Reductive dehalogenation of trichloroethylene: Kinetic models and experimental verification

Jayant K. Gotpagar, Eric A. Grulke, Dibakar Bhattacharyya

Research output: Contribution to journalArticlepeer-review

35 Scopus citations

Abstract

This paper develops a generalized kinetic model for two-phase systems involving reactions in one phase with product partitioning into a second phase, and applies it to the reductive dehalogenation of trichloroethylene using two systems. The generalized approach can be used for a variety of catalyst choices, including zero-valent metals. With vitamin B12, the model includes specific reaction pathways for the reductive dehalogenation of TCE combined with the partitioning of reactants, intermediates, and products between the gas and liquid phases. The model has been used to study the effect of various parameters on the process effectiveness, which otherwise are very difficult to conceive through experimental analysis. In the case of zero-headspace system with zero-valent iron, sorption effects are included to incorporate the partitioning onto the solid surface. A new parameter, 'fractional active site concentration' is introduced to incorporate the differences in reactive and nonreactive sites on the iron surface, which affects the degradation performance. The generalized model has important implications for kinetic modeling, monitoring of VOCs and their degradation products, and design and selection of remediation technologies for such materials. The model predictions have been verified with our experimental data and the results from the literature.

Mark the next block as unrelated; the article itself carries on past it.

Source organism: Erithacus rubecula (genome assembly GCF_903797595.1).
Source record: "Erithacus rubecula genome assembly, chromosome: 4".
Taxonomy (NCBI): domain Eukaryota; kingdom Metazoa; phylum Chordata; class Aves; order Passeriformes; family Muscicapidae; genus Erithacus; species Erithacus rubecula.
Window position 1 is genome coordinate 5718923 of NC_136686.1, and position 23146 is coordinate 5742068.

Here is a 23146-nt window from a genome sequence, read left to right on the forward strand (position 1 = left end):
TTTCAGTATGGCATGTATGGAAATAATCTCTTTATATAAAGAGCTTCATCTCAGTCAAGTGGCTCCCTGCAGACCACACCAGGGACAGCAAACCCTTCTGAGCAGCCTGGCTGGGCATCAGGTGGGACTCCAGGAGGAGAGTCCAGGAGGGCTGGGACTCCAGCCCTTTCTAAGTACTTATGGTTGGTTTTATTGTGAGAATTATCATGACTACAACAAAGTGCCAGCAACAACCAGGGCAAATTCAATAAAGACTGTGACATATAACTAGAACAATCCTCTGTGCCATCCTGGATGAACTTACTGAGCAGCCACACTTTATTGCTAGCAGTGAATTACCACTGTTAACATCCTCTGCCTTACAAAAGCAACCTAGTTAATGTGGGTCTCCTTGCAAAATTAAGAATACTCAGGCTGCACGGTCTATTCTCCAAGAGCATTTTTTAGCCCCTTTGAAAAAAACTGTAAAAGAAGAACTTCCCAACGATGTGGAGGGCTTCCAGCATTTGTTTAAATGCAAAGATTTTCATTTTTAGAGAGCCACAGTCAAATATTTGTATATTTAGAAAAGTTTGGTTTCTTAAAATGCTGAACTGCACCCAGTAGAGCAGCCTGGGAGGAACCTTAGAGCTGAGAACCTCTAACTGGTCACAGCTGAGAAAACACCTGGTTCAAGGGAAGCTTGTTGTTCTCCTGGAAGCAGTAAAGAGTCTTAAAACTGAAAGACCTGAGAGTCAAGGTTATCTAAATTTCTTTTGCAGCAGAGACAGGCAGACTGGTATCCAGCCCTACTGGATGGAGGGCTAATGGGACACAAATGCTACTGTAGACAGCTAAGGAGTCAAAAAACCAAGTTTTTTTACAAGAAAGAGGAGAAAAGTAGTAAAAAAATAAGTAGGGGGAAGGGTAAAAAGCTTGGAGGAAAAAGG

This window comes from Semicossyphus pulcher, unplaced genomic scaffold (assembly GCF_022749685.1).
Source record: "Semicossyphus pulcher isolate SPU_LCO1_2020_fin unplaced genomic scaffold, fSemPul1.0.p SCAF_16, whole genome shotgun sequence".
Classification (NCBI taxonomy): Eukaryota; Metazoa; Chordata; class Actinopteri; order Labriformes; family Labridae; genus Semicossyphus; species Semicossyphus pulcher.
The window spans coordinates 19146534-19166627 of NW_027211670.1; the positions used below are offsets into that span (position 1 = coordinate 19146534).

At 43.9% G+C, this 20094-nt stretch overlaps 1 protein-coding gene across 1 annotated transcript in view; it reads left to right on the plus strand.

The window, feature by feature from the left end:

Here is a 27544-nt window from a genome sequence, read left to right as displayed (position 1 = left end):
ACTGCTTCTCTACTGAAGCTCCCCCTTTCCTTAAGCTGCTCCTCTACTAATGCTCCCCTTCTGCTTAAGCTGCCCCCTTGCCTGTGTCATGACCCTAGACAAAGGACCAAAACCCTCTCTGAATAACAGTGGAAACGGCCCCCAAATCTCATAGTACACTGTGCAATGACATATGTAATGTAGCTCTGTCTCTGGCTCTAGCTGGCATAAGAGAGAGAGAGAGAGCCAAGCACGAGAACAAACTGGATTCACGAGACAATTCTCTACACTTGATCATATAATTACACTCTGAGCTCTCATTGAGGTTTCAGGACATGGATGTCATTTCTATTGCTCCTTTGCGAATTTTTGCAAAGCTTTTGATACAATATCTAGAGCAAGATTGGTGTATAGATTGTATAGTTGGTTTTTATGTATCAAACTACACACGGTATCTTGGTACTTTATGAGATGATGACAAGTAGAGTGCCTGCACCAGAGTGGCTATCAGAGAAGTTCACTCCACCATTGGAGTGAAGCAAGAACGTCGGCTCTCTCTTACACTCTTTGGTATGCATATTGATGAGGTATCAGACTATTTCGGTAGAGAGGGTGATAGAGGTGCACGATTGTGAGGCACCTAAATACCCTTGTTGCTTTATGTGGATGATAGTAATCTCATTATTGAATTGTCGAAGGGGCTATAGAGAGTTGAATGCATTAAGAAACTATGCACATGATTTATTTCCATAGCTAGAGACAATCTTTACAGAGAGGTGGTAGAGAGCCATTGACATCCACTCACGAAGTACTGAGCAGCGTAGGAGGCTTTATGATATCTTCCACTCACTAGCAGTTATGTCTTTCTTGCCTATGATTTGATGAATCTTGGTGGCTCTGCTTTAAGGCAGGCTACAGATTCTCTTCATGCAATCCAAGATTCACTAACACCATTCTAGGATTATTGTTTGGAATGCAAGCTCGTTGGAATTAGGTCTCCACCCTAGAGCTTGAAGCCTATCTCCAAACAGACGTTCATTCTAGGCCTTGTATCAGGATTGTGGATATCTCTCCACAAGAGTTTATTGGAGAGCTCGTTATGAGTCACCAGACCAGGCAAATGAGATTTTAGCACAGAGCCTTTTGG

Original languageEnglish
Pages (from-to)243-264
Number of pages22
JournalJournal of Hazardous Materials
Volume62
Issue number3
DOIs
StatePublished - Oct 16 1998

Bibliographical note

Funding Information:
This work was partially supported by a Memorandum of Agreement between Kentucky Natural Resources and Environmental Protection Cabinet and the University of Kentucky through the Kentucky Water Resources Research Institute. Authors would also like to thank Dr. David Burris for providing the raw experimental data and comments.

Keywords

  • Dehalogenation
  • Iron
  • Kinetic
  • Model
  • Sorption
  • Trichloroethylene
  • Vitamin B

ASJC Scopus subject areas

  • Environmental Engineering
  • Environmental Chemistry
  • Waste Management and Disposal
  • Pollution
  • Health, Toxicology and Mutagenesis

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